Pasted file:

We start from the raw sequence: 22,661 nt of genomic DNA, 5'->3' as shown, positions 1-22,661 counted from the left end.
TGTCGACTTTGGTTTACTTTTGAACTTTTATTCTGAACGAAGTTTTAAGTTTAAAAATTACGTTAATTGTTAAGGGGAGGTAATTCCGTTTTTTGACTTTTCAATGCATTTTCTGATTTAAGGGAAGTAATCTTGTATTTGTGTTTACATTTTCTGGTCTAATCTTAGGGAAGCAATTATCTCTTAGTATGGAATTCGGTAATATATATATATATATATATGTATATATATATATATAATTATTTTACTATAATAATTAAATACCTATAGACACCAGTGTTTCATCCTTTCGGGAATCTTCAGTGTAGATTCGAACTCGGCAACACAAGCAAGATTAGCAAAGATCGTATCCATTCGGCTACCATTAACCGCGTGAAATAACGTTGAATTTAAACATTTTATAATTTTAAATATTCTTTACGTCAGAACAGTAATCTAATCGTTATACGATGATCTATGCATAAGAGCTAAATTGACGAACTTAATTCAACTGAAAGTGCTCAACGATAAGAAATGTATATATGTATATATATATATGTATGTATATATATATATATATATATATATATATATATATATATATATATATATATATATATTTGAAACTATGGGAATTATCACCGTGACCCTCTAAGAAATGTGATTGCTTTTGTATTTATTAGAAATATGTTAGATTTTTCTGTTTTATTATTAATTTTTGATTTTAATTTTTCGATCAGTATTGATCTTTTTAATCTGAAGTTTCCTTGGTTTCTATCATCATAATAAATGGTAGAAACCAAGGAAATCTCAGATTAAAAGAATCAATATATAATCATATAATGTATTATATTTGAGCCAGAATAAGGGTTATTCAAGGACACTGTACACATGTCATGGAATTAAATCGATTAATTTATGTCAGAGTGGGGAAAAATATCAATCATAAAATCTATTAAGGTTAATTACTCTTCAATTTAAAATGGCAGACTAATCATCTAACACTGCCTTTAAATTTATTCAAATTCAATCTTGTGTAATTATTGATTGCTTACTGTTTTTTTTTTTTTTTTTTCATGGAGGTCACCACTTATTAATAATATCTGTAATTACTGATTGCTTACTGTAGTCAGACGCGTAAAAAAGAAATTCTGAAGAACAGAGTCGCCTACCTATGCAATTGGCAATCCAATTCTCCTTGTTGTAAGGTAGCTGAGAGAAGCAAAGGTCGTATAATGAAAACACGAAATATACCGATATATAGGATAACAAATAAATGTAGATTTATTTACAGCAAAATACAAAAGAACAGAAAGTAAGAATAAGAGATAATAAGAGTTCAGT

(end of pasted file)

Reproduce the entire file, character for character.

We start from the raw sequence: 22,661 nt of genomic DNA, 5'->3' as shown, positions 1-22,661 counted from the left end.
TGTCGACTTTGGTTTACTTTTGAACTTTTATTCTGAACGAAGTTTTAAGTTTAAAAATTACGTTAATTGTTAAGGGGAGGTAATTCCGTTTTTTGACTTTTCAATGCATTTTCTGATTTAAGGGAAGTAATCTTGTATTTGTGTTTACATTTTCTGGTCTAATCTTAGGGAAGCAATTATCTCTTAGTATGGAATTCGGTAATATATATATATATATATATGTATATATATATATATAATTATTTTACTATAATAATTAAATACCTATAGACACCAGTGTTTCATCCTTTCGGGAATCTTCAGTGTAGATTCGAACTCGGCAACACAAGCAAGATTAGCAAAGATCGTATCCATTCGGCTACCATTAACCGCGTGAAATAACGTTGAATTTAAACATTTTATAATTTTAAATATTCTTTACGTCAGAACAGTAATCTAATCGTTATACGATGATCTATGCATAAGAGCTAAATTGACGAACTTAATTCAACTGAAAGTGCTCAACGATAAGAAATGTATATATGTATATATATATATGTATGTATATATATATATATATATATATATATATATATATATATATATATATATATATATATTTGAAACTATGGGAATTATCACCGTGACCCTCTAAGAAATGTGATTGCTTTTGTATTTATTAGAAATATGTTAGATTTTTCTGTTTTATTATTAATTTTTGATTTTAATTTTTCGATCAGTATTGATCTTTTTAATCTGAAGTTTCCTTGGTTTCTATCATCATAATAAATGGTAGAAACCAAGGAAATCTCAGATTAAAAGAATCAATATATAATCATATAATGTATTATATTTGAGCCAGAATAAGGGTTATTCAAGGACACTGTACACATGTCATGGAATTAAATCGATTAATTTATGTCAGAGTGGGGAAAAATATCAATCATAAAATCTATTAAGGTTAATTACTCTTCAATTTAAAATGGCAGACTAATCATCTAACACTGCCTTTAAATTTATTCAAATTCAATCTTGTGTAATTATTGATTGCTTACTGTTTTTTTTTTTTTTTTTTCATGGAGGTCACCACTTATTAATAATATCTGTAATTACTGATTGCTTACTGTAGTCAGACGCGTAAAAAAGAAATTCTGAAGAACAGAGTCGCCTACCTATGCAATTGGCAATCCAATTCTCCTTGTTGTAAGGTAGCTGAGAGAAGCAAAGGTCGTATAATGAAAACACGAAATATACCGATATATAGGATAACAAATAAATGTAGATTTATTTACAGCAAAATACAAAAGAACAGAAAGTAAGAATAAGAGATAATAAGAGTTCAGT